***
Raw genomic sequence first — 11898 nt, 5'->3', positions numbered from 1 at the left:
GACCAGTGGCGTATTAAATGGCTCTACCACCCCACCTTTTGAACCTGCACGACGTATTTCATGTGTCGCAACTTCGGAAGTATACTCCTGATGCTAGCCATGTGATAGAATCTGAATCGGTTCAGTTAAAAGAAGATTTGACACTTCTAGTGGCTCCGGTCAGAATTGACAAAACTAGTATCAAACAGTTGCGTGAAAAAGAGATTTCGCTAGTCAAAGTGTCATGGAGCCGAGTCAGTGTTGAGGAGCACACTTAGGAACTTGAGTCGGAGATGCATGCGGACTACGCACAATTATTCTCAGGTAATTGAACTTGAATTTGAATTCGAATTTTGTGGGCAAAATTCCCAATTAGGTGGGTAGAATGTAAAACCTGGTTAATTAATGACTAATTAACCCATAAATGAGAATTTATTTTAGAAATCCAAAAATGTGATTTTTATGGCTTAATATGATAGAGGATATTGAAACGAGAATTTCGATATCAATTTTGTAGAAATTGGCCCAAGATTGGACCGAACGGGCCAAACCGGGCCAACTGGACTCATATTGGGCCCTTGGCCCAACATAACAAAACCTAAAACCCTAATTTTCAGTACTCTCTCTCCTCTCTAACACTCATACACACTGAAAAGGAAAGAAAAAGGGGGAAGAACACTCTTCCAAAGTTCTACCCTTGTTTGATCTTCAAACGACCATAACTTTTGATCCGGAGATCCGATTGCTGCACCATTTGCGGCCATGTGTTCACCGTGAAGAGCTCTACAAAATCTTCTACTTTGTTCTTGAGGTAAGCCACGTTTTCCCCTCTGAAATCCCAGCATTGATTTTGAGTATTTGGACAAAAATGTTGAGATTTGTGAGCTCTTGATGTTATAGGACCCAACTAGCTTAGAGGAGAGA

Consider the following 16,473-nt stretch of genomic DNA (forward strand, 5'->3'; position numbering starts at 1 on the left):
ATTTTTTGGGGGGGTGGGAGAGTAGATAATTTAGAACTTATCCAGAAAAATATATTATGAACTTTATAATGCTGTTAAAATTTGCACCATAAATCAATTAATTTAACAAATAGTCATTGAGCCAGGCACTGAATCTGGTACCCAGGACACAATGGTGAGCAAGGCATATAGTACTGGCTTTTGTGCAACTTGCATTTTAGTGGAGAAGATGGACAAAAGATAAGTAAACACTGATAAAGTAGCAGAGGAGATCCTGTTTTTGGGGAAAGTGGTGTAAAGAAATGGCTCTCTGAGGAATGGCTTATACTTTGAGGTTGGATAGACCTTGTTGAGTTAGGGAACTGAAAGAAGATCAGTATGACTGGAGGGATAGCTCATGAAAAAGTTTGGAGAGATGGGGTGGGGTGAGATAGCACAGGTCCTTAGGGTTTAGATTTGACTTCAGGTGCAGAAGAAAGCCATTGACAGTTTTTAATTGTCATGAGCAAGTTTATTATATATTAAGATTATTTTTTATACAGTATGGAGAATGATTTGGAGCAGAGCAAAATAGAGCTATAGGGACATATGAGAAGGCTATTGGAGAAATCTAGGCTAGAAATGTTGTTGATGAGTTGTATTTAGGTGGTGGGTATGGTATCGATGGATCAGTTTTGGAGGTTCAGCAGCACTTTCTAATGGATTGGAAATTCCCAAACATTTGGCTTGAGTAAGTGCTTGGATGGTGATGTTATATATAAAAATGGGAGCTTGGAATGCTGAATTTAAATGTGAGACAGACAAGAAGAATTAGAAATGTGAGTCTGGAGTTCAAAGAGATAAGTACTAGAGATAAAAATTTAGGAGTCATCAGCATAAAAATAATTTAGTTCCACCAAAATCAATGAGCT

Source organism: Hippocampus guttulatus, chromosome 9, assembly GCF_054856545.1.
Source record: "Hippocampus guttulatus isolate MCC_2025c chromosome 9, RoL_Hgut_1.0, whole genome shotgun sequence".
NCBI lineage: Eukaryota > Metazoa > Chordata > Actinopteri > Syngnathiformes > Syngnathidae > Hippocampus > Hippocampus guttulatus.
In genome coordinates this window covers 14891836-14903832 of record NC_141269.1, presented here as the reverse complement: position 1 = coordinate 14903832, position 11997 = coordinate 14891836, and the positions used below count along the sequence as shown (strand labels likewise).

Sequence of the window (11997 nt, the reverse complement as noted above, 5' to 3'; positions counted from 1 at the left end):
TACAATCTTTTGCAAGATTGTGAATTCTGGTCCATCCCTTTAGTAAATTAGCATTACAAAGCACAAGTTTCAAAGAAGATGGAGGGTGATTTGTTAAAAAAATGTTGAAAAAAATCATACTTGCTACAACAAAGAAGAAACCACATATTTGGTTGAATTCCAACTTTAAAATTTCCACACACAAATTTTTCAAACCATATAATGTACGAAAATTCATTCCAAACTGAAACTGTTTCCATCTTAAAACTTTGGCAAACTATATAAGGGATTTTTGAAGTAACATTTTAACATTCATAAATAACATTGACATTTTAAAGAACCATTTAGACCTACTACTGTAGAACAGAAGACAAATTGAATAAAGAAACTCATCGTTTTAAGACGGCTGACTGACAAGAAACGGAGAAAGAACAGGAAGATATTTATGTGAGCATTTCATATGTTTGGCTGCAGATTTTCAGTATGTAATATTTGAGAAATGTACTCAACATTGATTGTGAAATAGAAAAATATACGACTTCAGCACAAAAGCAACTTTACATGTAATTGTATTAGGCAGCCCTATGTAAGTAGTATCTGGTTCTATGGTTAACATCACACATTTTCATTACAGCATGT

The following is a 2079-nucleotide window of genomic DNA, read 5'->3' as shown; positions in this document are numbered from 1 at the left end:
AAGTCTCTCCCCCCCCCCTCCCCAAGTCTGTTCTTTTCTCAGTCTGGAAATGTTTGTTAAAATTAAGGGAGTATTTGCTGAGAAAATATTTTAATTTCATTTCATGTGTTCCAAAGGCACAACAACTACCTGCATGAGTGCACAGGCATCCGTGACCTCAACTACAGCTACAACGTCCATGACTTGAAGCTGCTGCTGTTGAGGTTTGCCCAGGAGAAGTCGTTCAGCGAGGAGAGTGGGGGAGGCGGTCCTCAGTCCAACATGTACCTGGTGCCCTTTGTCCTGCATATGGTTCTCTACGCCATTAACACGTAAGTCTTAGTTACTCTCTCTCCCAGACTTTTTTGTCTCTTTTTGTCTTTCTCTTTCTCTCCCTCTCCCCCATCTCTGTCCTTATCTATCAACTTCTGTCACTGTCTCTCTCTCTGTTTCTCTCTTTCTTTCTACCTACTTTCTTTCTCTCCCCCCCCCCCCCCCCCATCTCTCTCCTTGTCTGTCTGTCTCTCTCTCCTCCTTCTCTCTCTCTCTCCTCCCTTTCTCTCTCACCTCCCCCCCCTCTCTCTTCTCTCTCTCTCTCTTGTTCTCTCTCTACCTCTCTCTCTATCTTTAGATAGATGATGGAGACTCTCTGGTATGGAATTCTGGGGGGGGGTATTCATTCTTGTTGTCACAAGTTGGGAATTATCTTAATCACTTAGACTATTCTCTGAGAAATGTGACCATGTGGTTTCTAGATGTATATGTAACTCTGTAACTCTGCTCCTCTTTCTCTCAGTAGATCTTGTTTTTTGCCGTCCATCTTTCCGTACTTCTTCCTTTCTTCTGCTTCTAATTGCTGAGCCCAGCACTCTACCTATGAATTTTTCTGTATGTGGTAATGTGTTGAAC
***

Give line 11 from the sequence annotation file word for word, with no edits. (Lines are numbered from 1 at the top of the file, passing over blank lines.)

The following is a 2079-nucleotide window of genomic DNA, read 5'->3' as shown; positions in this document are numbered from 1 at the left end: